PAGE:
Back then, the Internet did not exist, and information about transsexuals was unavailable to minors, Kolakowski said. At Louisiana State University, she finally found some books in the college library about transsexuality and realized that she was not alone. But when she told her parents, they took Kolakowski to the emergency room of the hospital. This started an on-again, off-again series of counseling and therapy that lasted for a decade.
Kolakowski eventually married, came out with her wife during law school and began her transition to becoming a woman on April 1, 1989. It was her last semester at LSU. She was 27. Three years later she underwent surgery to complete her transition to a woman.
She was a 30-year old lawyer with five degrees on her resume. So she had no problem attracting job offers -- only to be rejected when she walked into the interview.
Rejection is one of the commonalities that transgender women and men share, and the pain can run deep. Some of the transgender lawyers Kolakowski knew killed themselves.
Kolakowski attributes her resilience to her faith -- she also holds a master's degree in divinity -- and the support of "some very loving people." That includes her parents and her second wife, Cynthia Laird, the news editor of the Bay Area Reporter newspaper. The couple wed in 2006.
By then Kolakowski had become an administrative law judge for the California Public Utilities Commission. It wasn't long before she met with a group of gay attorneys in San Francisco to discuss her possible future as a superior court judge. But she wanted to run for office in Alameda County, where she has lived for 20 years and is among the 500 to 2,000 transgender people in the county.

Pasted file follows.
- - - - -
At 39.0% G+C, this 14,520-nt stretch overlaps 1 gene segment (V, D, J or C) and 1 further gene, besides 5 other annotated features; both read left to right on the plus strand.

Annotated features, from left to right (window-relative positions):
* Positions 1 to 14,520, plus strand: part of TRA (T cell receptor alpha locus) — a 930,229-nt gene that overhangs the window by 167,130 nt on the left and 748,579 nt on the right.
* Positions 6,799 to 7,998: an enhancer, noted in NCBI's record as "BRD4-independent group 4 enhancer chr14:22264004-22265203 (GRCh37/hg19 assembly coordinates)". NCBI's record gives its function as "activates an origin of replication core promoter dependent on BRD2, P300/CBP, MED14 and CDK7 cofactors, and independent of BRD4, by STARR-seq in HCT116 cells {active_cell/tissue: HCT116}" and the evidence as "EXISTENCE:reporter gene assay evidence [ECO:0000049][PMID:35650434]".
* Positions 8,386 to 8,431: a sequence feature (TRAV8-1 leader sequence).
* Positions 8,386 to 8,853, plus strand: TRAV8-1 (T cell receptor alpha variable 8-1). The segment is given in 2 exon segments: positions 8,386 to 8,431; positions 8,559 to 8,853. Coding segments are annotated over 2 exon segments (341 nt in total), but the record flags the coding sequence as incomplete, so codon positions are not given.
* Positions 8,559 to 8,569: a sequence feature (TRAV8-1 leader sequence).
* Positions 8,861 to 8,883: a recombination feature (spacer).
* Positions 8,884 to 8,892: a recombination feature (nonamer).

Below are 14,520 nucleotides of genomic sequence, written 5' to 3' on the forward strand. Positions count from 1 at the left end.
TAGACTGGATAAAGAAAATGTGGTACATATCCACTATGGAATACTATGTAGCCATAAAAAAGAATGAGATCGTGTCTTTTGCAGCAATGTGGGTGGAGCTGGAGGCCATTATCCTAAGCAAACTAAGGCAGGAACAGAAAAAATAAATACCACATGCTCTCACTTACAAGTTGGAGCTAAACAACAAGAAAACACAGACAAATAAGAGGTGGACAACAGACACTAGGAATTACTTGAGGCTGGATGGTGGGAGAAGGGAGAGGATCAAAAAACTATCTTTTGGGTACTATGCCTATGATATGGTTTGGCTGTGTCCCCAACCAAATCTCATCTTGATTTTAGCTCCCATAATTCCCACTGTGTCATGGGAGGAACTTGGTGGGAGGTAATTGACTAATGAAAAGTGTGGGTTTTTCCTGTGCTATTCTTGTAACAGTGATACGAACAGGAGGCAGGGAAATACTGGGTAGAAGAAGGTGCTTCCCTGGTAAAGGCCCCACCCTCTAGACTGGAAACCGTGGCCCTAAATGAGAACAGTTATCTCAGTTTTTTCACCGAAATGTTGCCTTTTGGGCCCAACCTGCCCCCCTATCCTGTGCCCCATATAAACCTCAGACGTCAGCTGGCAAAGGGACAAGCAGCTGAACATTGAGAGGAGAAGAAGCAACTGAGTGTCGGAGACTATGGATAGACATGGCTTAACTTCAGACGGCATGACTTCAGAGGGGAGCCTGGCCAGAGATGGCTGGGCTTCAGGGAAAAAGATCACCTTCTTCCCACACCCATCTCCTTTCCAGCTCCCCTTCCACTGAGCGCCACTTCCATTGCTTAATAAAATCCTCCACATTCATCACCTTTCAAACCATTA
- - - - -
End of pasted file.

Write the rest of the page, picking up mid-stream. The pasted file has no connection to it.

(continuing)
"We needed it more than San Francisco," Kolakowski said.
Her chance to run for the Superior Court bench came in 2008. Araujo's mother gave her the butterfly pin she wore at her daughter's murder trials and asked Kolakowski to wear it if elected to the bench.
Kolakowski didn't win but tried again in 2010. "This time things were different, and in June I came in first," she said. It suddenly became clear that she could become the first transgender person elected to an office.
The spotlight turned in her direction because she became a symbol of success for the transgender community. She also has become a target. The more successful you are, the more backlash you are likely to get, she said, "and that backlash can be violent."
During the November post-election event, she had only to mention that two transgender women were killed in Houston last year even though voters there elected a transgender municipal judge in November. Just as telling was the fact that the event, the Transgender Day of Remembrance, is a memorial instead of a celebration. "We're dealing with people who don't know us and don't really understand who we are," she said.
Kolakowski is also mindful that she has to be sensitive to the dignity of the office voters elected her to. Some people, she predicted, will accuse her of "acting inappropriately." But she said, "This is what it is. I was elected based on my qualifications. It just happens to be historic."
(c) 2010, Oakland Tribune (Oakland, Calif.).